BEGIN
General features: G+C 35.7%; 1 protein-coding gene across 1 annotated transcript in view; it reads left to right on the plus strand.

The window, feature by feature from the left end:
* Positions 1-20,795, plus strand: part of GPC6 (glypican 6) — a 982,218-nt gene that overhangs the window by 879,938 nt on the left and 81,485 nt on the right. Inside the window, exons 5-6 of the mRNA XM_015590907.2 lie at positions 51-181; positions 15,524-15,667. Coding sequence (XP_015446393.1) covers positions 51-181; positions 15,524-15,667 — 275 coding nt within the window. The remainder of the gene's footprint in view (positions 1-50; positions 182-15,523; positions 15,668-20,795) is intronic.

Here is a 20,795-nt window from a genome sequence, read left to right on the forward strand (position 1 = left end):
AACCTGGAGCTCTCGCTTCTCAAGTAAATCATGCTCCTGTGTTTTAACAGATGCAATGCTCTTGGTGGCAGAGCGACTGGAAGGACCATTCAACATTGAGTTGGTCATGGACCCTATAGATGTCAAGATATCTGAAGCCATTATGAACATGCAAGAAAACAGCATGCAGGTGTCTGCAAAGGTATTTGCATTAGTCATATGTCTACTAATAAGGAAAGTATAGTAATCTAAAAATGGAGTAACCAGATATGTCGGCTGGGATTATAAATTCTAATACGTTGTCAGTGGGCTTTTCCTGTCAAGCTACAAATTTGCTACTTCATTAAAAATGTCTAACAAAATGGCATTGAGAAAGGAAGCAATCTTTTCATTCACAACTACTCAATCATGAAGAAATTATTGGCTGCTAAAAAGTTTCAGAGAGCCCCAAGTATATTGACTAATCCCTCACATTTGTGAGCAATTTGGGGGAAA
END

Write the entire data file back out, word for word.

General features: G+C 35.7%; 1 protein-coding gene across 1 annotated transcript in view; it reads left to right on the plus strand.

The window, feature by feature from the left end:
* Positions 1-20,795, plus strand: part of GPC6 (glypican 6) — a 982,218-nt gene that overhangs the window by 879,938 nt on the left and 81,485 nt on the right. Inside the window, exons 5-6 of the mRNA XM_015590907.2 lie at positions 51-181; positions 15,524-15,667. Coding sequence (XP_015446393.1) covers positions 51-181; positions 15,524-15,667 — 275 coding nt within the window. The remainder of the gene's footprint in view (positions 1-50; positions 182-15,523; positions 15,668-20,795) is intronic.

Here is a 20,795-nt window from a genome sequence, read left to right on the forward strand (position 1 = left end):
AACCTGGAGCTCTCGCTTCTCAAGTAAATCATGCTCCTGTGTTTTAACAGATGCAATGCTCTTGGTGGCAGAGCGACTGGAAGGACCATTCAACATTGAGTTGGTCATGGACCCTATAGATGTCAAGATATCTGAAGCCATTATGAACATGCAAGAAAACAGCATGCAGGTGTCTGCAAAGGTATTTGCATTAGTCATATGTCTACTAATAAGGAAAGTATAGTAATCTAAAAATGGAGTAACCAGATATGTCGGCTGGGATTATAAATTCTAATACGTTGTCAGTGGGCTTTTCCTGTCAAGCTACAAATTTGCTACTTCATTAAAAATGTCTAACAAAATGGCATTGAGAAAGGAAGCAATCTTTTCATTCACAACTACTCAATCATGAAGAAATTATTGGCTGCTAAAAAGTTTCAGAGAGCCCCAAGTATATTGACTAATCCCTCACATTTGTGAGCAATTTGGGGGAAA